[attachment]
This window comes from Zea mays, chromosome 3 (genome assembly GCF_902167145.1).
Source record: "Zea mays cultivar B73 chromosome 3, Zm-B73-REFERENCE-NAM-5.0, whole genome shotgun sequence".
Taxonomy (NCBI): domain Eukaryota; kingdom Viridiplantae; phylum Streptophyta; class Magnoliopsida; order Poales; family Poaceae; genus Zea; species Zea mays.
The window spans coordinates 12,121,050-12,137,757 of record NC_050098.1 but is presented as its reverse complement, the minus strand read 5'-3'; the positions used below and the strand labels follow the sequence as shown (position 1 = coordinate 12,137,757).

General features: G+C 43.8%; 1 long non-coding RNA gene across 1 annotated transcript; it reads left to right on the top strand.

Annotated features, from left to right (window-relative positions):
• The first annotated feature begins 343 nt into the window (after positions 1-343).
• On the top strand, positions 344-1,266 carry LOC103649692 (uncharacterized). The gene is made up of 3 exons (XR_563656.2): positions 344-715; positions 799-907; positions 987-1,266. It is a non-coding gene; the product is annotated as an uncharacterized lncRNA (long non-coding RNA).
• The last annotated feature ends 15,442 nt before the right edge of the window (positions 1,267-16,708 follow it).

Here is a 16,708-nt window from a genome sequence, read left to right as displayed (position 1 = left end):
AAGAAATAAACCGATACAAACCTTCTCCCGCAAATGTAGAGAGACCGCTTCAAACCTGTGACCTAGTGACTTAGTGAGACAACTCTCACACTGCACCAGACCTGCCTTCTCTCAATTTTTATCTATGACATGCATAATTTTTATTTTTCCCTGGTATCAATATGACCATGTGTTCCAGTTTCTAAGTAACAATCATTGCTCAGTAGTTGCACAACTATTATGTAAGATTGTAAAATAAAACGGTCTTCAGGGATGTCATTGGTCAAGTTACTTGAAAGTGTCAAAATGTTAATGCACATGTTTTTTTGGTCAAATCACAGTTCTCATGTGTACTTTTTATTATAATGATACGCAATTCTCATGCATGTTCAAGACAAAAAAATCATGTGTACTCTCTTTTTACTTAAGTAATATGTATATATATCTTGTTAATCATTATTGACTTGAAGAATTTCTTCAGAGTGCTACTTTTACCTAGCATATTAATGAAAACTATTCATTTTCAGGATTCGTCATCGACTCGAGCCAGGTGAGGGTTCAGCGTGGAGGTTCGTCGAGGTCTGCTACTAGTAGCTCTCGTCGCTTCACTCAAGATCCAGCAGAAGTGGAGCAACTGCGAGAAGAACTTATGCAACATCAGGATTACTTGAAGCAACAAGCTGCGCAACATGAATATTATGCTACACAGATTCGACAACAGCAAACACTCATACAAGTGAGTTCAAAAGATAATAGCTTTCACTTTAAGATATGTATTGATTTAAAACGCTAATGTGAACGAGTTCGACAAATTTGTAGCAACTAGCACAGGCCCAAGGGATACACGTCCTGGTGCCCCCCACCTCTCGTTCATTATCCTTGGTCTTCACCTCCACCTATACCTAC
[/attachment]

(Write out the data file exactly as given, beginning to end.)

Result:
This window comes from Zea mays, chromosome 3 (genome assembly GCF_902167145.1).
Source record: "Zea mays cultivar B73 chromosome 3, Zm-B73-REFERENCE-NAM-5.0, whole genome shotgun sequence".
Taxonomy (NCBI): domain Eukaryota; kingdom Viridiplantae; phylum Streptophyta; class Magnoliopsida; order Poales; family Poaceae; genus Zea; species Zea mays.
The window spans coordinates 12,121,050-12,137,757 of record NC_050098.1 but is presented as its reverse complement, the minus strand read 5'-3'; the positions used below and the strand labels follow the sequence as shown (position 1 = coordinate 12,137,757).

General features: G+C 43.8%; 1 long non-coding RNA gene across 1 annotated transcript; it reads left to right on the top strand.

Annotated features, from left to right (window-relative positions):
• The first annotated feature begins 343 nt into the window (after positions 1-343).
• On the top strand, positions 344-1,266 carry LOC103649692 (uncharacterized). The gene is made up of 3 exons (XR_563656.2): positions 344-715; positions 799-907; positions 987-1,266. It is a non-coding gene; the product is annotated as an uncharacterized lncRNA (long non-coding RNA).
• The last annotated feature ends 15,442 nt before the right edge of the window (positions 1,267-16,708 follow it).

Here is a 16,708-nt window from a genome sequence, read left to right as displayed (position 1 = left end):
AAGAAATAAACCGATACAAACCTTCTCCCGCAAATGTAGAGAGACCGCTTCAAACCTGTGACCTAGTGACTTAGTGAGACAACTCTCACACTGCACCAGACCTGCCTTCTCTCAATTTTTATCTATGACATGCATAATTTTTATTTTTCCCTGGTATCAATATGACCATGTGTTCCAGTTTCTAAGTAACAATCATTGCTCAGTAGTTGCACAACTATTATGTAAGATTGTAAAATAAAACGGTCTTCAGGGATGTCATTGGTCAAGTTACTTGAAAGTGTCAAAATGTTAATGCACATGTTTTTTTGGTCAAATCACAGTTCTCATGTGTACTTTTTATTATAATGATACGCAATTCTCATGCATGTTCAAGACAAAAAAATCATGTGTACTCTCTTTTTACTTAAGTAATATGTATATATATCTTGTTAATCATTATTGACTTGAAGAATTTCTTCAGAGTGCTACTTTTACCTAGCATATTAATGAAAACTATTCATTTTCAGGATTCGTCATCGACTCGAGCCAGGTGAGGGTTCAGCGTGGAGGTTCGTCGAGGTCTGCTACTAGTAGCTCTCGTCGCTTCACTCAAGATCCAGCAGAAGTGGAGCAACTGCGAGAAGAACTTATGCAACATCAGGATTACTTGAAGCAACAAGCTGCGCAACATGAATATTATGCTACACAGATTCGACAACAGCAAACACTCATACAAGTGAGTTCAAAAGATAATAGCTTTCACTTTAAGATATGTATTGATTTAAAACGCTAATGTGAACGAGTTCGACAAATTTGTAGCAACTAGCACAGGCCCAAGGGATACACGTCCTGGTGCCCCCCACCTCTCGTTCATTATCCTTGGTCTTCACCTCCACCTATACCTAC